Cassini-Huygens Probe Is Launched

The Cassini-Huygens mission was designed to investigate Saturn’s dynamic atmosphere as well as the planet’s complex ring system, varied and numerous moons and moonlets, and gravity and magnetic fields. Particular attention was focused on Saturn’s largest moon, Titan, a moon with a thick atmosphere and suspected lakes of cryogenic hydrocarbons; some scientists believed Titan to be representative of conditions on a primordial Earth.

Summary of Event

The Pioneer 11, Voyager 1, and Voyager 2 flybys of Saturn in the late 1970’s and early 1980’s revealed a rich and diverse Saturnian system and sparked far more questions than the tantalizing data they provided could answer. The next step in understanding Saturn would be to place a spacecraft in orbit around the planet for a prolonged time and to make numerous close approaches to its moons, particularly Titan, while training a diverse suite of instruments on targets of interest. The proposal included a large orbiter called Cassini and a detachable probe called Huygens that would descend through Titan’s atmosphere. National Aeronautics and Space Administration;Cassini-Huygens mission[Cassini Huygens mission]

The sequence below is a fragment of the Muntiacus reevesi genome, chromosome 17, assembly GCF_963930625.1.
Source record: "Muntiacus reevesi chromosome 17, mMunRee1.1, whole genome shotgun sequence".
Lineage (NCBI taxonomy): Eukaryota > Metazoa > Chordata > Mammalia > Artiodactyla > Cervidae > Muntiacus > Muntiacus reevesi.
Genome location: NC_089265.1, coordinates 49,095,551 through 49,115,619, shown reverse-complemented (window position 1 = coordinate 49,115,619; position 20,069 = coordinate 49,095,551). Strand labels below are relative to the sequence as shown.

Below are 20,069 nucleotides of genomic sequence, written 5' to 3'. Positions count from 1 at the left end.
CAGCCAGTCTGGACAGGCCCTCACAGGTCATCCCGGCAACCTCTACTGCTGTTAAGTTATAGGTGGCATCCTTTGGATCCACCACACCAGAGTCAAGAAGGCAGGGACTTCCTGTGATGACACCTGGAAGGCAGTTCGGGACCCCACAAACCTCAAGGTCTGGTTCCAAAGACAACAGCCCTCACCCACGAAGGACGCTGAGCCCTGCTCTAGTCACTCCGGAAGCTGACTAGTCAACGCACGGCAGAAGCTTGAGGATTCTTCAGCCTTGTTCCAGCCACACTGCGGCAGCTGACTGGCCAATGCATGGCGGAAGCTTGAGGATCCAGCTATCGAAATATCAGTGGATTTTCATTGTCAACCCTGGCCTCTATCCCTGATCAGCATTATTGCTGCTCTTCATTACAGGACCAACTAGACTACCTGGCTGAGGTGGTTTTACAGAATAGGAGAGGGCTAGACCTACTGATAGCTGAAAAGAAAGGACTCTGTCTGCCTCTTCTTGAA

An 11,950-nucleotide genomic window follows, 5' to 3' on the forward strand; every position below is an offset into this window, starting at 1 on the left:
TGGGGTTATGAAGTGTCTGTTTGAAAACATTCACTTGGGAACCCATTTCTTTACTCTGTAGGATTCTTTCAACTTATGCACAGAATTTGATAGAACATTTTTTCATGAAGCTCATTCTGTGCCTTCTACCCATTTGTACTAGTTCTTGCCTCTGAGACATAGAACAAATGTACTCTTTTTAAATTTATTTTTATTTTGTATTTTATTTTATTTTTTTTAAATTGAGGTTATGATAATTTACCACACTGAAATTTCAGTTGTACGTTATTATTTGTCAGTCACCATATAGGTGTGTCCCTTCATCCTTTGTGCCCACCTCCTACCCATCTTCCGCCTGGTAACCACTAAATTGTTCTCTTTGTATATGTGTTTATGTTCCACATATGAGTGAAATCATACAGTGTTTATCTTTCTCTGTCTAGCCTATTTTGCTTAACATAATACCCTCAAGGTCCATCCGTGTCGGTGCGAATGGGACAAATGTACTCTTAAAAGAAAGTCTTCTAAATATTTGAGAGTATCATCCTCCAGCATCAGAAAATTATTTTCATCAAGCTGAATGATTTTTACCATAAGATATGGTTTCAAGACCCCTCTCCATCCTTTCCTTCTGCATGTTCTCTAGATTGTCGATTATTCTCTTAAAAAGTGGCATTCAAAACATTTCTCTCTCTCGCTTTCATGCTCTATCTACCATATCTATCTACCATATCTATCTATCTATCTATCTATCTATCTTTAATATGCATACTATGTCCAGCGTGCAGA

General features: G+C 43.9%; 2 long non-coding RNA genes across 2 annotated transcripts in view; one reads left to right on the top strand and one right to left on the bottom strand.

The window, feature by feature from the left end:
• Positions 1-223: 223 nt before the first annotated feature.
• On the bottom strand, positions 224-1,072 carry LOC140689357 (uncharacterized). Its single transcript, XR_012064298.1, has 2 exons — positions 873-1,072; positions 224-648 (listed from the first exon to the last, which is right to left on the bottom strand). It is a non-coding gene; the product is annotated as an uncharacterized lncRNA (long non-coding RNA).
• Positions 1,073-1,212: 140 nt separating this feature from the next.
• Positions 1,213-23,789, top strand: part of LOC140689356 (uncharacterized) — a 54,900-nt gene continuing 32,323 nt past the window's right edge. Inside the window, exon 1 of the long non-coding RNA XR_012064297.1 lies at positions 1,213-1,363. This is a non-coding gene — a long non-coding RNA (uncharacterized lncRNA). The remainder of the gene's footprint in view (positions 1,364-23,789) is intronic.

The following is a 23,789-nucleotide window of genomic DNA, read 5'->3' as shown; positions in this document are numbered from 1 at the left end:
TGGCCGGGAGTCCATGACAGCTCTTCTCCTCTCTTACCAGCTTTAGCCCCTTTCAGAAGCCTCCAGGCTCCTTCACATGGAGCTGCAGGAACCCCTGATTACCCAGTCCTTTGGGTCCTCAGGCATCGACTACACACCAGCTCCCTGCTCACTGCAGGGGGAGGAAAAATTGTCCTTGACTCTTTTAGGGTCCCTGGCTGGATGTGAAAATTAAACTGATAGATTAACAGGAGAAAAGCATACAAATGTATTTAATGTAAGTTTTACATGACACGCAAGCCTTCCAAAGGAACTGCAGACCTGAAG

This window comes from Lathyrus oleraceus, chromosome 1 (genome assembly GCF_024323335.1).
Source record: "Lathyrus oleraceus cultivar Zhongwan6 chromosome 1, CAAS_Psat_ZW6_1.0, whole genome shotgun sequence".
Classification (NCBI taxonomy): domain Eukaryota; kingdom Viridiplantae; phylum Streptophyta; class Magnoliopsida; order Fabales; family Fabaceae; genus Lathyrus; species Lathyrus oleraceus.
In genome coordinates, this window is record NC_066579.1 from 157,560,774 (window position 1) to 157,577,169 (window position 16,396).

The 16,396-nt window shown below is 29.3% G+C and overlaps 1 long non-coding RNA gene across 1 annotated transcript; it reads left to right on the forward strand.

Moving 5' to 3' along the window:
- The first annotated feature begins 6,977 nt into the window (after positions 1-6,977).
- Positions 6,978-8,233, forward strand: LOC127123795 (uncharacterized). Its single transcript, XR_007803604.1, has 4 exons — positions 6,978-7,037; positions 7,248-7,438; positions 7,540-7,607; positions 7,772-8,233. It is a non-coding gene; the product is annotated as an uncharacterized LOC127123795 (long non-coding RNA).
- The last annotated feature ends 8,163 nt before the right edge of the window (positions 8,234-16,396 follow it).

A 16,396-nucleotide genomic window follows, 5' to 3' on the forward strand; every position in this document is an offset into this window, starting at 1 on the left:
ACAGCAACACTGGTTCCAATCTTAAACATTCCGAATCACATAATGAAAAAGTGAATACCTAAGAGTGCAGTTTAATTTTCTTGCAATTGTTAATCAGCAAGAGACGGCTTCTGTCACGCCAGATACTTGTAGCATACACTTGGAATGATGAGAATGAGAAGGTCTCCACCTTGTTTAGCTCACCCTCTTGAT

Cassini-Huygens mission[Cassini Huygens mission]
Saturn (planet)
Titan (moon of Saturn)
[kw]Cassini-Huygens Probe Is Launched (Oct. 15, 1997)
[kw]Probe Is Launched, Cassini-Huygens (Oct. 15, 1997)
[kw]Launched, Cassini-Huygens Probe Is (Oct. 15, 1997)
National Aeronautics and Space Administration;Cassini-Huygens mission[Cassini Huygens mission]
Cassini-Huygens mission[Cassini Huygens mission]
Saturn (planet)
Titan (moon of Saturn)
[g]North America;Oct. 15, 1997: Cassini-Huygens Probe Is Launched[09790]
[g]United States;Oct. 15, 1997: Cassini-Huygens Probe Is Launched[09790]
[c]Astronomy;Oct. 15, 1997: Cassini-Huygens Probe Is Launched[09790]
[c]Spaceflight and aviation;Oct. 15, 1997: Cassini-Huygens Probe Is Launched[09790]
[c]Science and technology;Oct. 15, 1997: Cassini-Huygens Probe Is Launched[09790]
Mitchell, Robert
Matson, Dennis L.
Dahl, Mark
Lebreton, Jean-Pierre
Southwood, David

The orbiter was named for Giovanni Cassini, who in 1675 discovered a large gap in Saturn’s rings that now bears his name. The probe was named after Christiaan Huygens, who in 1655 discovered Titan, thus furthering the understanding of the nature of Saturn’s rings.